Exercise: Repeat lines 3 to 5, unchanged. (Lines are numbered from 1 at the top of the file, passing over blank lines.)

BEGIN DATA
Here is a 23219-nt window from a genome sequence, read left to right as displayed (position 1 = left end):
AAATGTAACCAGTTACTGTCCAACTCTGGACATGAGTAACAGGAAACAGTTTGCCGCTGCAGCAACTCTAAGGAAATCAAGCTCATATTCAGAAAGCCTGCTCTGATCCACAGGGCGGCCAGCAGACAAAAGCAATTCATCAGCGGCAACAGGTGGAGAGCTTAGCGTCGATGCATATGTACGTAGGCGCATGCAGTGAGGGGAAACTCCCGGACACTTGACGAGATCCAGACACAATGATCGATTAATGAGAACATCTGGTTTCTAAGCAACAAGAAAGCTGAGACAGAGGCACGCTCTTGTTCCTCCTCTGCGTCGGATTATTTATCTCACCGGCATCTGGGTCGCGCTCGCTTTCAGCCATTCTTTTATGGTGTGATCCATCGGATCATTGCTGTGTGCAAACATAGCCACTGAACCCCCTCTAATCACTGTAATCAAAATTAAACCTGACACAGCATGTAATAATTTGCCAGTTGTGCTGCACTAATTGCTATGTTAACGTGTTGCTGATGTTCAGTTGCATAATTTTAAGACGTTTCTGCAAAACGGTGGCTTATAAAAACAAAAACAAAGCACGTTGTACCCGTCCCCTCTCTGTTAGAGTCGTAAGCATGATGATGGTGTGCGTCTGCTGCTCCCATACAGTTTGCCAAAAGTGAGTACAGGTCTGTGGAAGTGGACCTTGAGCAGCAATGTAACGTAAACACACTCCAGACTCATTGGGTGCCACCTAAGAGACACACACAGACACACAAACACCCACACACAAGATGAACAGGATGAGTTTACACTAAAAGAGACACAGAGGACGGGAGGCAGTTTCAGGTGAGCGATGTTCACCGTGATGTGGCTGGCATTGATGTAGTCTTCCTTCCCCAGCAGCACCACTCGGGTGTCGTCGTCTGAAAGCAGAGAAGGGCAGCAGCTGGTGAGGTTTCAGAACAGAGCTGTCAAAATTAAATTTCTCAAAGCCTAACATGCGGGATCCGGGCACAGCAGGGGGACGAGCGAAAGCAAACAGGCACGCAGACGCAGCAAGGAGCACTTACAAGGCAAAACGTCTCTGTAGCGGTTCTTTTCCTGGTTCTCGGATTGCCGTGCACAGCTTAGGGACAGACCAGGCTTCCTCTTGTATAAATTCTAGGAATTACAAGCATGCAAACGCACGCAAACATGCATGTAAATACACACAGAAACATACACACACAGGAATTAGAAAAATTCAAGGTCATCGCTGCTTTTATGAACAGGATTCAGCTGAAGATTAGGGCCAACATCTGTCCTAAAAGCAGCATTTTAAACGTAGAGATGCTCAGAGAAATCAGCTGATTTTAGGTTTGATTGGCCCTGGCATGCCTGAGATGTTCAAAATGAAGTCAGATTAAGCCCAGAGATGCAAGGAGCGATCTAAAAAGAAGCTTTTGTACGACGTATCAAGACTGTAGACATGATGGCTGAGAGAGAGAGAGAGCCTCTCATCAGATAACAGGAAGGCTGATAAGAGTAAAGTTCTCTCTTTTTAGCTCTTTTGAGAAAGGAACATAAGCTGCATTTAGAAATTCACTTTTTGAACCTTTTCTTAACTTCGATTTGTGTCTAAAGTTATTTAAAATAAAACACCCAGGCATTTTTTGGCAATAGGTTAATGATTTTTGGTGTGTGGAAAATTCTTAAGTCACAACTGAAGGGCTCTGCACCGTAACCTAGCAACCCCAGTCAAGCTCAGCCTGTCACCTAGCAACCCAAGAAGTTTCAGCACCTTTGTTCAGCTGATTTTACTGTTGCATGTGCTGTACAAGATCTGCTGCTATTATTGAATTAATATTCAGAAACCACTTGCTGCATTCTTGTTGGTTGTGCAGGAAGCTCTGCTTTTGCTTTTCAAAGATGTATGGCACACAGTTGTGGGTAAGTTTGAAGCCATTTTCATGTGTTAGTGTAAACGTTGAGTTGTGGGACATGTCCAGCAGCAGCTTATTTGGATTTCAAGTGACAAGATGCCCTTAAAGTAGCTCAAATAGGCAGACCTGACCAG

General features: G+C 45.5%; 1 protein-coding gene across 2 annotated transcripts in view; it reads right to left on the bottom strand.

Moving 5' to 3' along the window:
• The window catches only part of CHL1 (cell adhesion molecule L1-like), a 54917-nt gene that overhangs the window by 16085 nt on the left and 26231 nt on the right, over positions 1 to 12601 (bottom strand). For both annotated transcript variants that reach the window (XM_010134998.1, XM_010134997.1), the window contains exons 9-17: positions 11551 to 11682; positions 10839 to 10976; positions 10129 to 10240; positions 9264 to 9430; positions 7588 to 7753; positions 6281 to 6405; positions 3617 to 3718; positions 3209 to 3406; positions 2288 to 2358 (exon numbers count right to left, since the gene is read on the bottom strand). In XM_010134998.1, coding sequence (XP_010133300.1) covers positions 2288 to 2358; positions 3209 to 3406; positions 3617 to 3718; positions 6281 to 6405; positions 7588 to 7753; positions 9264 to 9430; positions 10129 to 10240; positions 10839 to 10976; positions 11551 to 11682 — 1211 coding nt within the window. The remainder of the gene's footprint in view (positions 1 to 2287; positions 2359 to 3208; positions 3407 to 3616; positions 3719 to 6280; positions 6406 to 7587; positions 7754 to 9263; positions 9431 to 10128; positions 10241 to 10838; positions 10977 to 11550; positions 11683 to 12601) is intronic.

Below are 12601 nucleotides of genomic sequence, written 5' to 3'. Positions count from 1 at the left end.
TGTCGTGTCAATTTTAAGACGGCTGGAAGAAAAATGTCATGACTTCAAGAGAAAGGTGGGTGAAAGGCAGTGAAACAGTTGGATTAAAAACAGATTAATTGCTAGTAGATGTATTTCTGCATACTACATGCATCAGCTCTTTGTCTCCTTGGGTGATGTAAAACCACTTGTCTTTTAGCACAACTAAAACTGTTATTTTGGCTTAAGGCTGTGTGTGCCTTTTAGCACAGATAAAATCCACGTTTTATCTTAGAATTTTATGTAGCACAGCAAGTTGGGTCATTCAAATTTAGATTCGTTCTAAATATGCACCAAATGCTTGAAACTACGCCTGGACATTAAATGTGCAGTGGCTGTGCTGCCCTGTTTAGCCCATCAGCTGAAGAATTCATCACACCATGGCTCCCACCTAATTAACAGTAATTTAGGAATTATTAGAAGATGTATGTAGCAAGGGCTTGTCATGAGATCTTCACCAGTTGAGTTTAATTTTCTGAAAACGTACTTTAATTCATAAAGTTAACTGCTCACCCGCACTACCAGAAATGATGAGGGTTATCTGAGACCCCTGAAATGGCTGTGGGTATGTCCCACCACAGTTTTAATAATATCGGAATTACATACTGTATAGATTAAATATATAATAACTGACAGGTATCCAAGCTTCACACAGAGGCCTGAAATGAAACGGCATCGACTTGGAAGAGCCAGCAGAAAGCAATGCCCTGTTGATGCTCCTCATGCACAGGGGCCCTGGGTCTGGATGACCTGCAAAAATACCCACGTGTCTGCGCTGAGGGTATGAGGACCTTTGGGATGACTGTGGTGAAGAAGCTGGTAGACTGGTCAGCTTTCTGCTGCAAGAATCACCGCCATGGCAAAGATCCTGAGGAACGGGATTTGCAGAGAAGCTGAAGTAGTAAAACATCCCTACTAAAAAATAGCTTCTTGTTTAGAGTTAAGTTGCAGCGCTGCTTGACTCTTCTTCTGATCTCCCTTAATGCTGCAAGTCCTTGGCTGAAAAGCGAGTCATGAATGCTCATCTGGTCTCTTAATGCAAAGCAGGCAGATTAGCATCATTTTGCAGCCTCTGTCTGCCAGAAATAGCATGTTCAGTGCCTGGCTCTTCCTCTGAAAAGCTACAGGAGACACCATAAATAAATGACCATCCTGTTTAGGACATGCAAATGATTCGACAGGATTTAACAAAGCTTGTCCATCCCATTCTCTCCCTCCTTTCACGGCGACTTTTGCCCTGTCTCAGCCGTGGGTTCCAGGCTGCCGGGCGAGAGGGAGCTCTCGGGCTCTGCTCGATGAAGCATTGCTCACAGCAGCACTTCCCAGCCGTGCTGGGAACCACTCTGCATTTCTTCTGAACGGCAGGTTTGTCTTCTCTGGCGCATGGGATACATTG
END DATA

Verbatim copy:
General features: G+C 45.5%; 1 protein-coding gene across 2 annotated transcripts in view; it reads right to left on the bottom strand.

Moving 5' to 3' along the window:
• The window catches only part of CHL1 (cell adhesion molecule L1-like), a 54917-nt gene that overhangs the window by 16085 nt on the left and 26231 nt on the right, over positions 1 to 12601 (bottom strand). For both annotated transcript variants that reach the window (XM_010134998.1, XM_010134997.1), the window contains exons 9-17: positions 11551 to 11682; positions 10839 to 10976; positions 10129 to 10240; positions 9264 to 9430; positions 7588 to 7753; positions 6281 to 6405; positions 3617 to 3718; positions 3209 to 3406; positions 2288 to 2358 (exon numbers count right to left, since the gene is read on the bottom strand). In XM_010134998.1, coding sequence (XP_010133300.1) covers positions 2288 to 2358; positions 3209 to 3406; positions 3617 to 3718; positions 6281 to 6405; positions 7588 to 7753; positions 9264 to 9430; positions 10129 to 10240; positions 10839 to 10976; positions 11551 to 11682 — 1211 coding nt within the window. The remainder of the gene's footprint in view (positions 1 to 2287; positions 2359 to 3208; positions 3407 to 3616; positions 3719 to 6280; positions 6406 to 7587; positions 7754 to 9263; positions 9431 to 10128; positions 10241 to 10838; positions 10977 to 11550; positions 11683 to 12601) is intronic.